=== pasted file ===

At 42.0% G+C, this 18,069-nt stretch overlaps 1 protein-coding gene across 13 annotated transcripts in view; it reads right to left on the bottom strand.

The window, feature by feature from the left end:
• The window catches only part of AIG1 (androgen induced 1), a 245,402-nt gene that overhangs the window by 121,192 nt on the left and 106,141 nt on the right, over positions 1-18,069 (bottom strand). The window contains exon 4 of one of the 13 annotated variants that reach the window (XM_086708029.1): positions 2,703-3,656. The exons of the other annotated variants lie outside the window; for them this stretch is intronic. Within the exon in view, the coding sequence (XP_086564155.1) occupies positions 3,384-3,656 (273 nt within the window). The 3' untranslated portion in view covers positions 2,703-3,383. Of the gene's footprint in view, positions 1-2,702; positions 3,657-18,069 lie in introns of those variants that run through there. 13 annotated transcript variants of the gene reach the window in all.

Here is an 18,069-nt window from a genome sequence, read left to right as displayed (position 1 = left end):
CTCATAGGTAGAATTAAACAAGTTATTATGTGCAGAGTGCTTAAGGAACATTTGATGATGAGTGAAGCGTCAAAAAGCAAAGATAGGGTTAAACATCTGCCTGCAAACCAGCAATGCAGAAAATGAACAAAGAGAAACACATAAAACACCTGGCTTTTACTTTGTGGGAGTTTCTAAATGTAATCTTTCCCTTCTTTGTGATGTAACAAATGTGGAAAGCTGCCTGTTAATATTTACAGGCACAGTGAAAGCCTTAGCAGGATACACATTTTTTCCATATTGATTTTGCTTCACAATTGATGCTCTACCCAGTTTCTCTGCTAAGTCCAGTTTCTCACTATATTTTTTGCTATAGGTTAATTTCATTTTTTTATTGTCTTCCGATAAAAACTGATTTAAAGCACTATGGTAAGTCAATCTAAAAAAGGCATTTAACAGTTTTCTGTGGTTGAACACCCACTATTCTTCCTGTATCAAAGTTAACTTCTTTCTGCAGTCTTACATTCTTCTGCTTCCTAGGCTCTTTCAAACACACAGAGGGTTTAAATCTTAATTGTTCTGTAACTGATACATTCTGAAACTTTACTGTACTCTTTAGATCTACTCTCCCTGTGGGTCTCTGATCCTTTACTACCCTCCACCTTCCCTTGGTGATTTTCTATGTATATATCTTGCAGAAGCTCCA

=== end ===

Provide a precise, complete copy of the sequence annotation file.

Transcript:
At 42.0% G+C, this 18,069-nt stretch overlaps 1 protein-coding gene across 13 annotated transcripts in view; it reads right to left on the bottom strand.

The window, feature by feature from the left end:
• The window catches only part of AIG1 (androgen induced 1), a 245,402-nt gene that overhangs the window by 121,192 nt on the left and 106,141 nt on the right, over positions 1-18,069 (bottom strand). The window contains exon 4 of one of the 13 annotated variants that reach the window (XM_086708029.1): positions 2,703-3,656. The exons of the other annotated variants lie outside the window; for them this stretch is intronic. Within the exon in view, the coding sequence (XP_086564155.1) occupies positions 3,384-3,656 (273 nt within the window). The 3' untranslated portion in view covers positions 2,703-3,383. Of the gene's footprint in view, positions 1-2,702; positions 3,657-18,069 lie in introns of those variants that run through there. 13 annotated transcript variants of the gene reach the window in all.

Here is an 18,069-nt window from a genome sequence, read left to right as displayed (position 1 = left end):
CTCATAGGTAGAATTAAACAAGTTATTATGTGCAGAGTGCTTAAGGAACATTTGATGATGAGTGAAGCGTCAAAAAGCAAAGATAGGGTTAAACATCTGCCTGCAAACCAGCAATGCAGAAAATGAACAAAGAGAAACACATAAAACACCTGGCTTTTACTTTGTGGGAGTTTCTAAATGTAATCTTTCCCTTCTTTGTGATGTAACAAATGTGGAAAGCTGCCTGTTAATATTTACAGGCACAGTGAAAGCCTTAGCAGGATACACATTTTTTCCATATTGATTTTGCTTCACAATTGATGCTCTACCCAGTTTCTCTGCTAAGTCCAGTTTCTCACTATATTTTTTGCTATAGGTTAATTTCATTTTTTTATTGTCTTCCGATAAAAACTGATTTAAAGCACTATGGTAAGTCAATCTAAAAAAGGCATTTAACAGTTTTCTGTGGTTGAACACCCACTATTCTTCCTGTATCAAAGTTAACTTCTTTCTGCAGTCTTACATTCTTCTGCTTCCTAGGCTCTTTCAAACACACAGAGGGTTTAAATCTTAATTGTTCTGTAACTGATACATTCTGAAACTTTACTGTACTCTTTAGATCTACTCTCCCTGTGGGTCTCTGATCCTTTACTACCCTCCACCTTCCCTTGGTGATTTTCTATGTATATATCTTGCAGAAGCTCCA